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Is the following code OK?

class A
{
  public:
    A();
    void foo();
};

map<int,A> m;
m[0].foo();

Or do I have to do the following:

map<int,A> m;
m[0] = A();
m[0].foo();


And also, can I do this:

map<int,A> m;
A a = m[5];

And how about access by reference:

void foo(A & a);
map<int,A> m;
foo(m[5]);
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Has been discussed today already stackoverflow.com/questions/1639544/… –  AnT Oct 28 '09 at 21:17

3 Answers 3

up vote 5 down vote accepted

map::operator [] will create a new value on the fly if it doesn't already exist. So all of your code examples will work.

That said, this example:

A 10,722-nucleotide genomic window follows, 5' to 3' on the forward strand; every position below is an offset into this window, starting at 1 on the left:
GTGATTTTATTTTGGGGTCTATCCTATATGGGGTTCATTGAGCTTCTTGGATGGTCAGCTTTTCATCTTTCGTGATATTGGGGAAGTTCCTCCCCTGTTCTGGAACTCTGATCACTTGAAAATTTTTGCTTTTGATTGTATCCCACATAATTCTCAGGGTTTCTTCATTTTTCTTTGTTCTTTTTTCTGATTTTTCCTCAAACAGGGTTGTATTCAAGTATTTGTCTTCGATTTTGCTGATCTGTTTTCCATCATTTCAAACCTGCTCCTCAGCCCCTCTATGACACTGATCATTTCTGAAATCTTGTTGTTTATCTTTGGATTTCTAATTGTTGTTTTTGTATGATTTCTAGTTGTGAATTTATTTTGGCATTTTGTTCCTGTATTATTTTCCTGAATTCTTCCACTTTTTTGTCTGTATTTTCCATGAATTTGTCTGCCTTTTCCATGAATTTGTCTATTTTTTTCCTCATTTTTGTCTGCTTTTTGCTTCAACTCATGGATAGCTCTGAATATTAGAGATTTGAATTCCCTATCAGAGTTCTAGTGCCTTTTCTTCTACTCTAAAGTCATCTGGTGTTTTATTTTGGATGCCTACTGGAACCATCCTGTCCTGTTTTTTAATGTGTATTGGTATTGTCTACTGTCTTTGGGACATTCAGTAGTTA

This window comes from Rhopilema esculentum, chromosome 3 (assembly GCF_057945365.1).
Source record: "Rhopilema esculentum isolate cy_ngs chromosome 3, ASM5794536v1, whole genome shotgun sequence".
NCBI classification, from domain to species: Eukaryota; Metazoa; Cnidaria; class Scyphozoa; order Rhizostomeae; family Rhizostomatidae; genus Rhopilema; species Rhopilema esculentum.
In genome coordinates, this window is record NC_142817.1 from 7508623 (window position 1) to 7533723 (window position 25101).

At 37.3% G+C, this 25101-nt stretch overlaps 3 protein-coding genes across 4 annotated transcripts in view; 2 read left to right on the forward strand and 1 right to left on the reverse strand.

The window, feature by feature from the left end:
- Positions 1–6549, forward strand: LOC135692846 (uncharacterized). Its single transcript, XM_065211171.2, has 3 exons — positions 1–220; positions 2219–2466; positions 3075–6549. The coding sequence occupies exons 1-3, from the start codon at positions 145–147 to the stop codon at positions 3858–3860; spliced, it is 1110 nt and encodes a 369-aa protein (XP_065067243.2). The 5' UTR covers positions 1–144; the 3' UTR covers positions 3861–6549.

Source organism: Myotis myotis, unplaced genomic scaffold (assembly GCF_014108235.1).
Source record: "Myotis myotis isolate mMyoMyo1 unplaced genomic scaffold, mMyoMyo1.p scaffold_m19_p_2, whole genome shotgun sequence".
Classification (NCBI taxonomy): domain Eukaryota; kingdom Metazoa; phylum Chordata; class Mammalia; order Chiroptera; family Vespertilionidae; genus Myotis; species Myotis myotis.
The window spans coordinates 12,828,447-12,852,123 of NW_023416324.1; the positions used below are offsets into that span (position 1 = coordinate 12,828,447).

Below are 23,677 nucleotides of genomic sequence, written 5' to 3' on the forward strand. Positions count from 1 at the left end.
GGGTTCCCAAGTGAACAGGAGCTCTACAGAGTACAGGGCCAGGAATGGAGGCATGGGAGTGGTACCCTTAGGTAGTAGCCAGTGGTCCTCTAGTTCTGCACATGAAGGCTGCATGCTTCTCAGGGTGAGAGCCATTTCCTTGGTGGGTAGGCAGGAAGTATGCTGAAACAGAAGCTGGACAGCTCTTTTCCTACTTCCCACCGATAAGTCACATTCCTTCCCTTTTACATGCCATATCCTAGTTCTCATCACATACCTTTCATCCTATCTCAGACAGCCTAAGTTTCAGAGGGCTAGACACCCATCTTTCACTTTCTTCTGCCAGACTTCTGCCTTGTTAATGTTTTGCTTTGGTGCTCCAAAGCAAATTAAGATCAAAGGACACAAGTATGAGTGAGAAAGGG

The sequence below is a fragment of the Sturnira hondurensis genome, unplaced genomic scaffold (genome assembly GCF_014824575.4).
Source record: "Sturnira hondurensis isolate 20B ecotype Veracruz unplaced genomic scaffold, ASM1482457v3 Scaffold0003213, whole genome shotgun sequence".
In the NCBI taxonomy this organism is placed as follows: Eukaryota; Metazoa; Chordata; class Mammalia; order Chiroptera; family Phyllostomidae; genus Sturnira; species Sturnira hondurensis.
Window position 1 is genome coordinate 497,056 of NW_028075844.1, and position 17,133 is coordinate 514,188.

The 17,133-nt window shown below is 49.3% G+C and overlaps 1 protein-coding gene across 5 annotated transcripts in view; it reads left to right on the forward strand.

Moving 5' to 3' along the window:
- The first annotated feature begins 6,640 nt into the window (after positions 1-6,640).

map<int,A> m;
 m[0] = A(); // redundant
 m[0].foo();

is overkill as the second line is redundant.

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Yes, they are all valid usages. operator[] returns a reference to the value half of the key-value pair that either already existed or was inserted by the operator[] itself in the call.

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When you use the '[]' operator of a std::map, a new object will be default-constructed automatically if no item with the specified ID exists yet.

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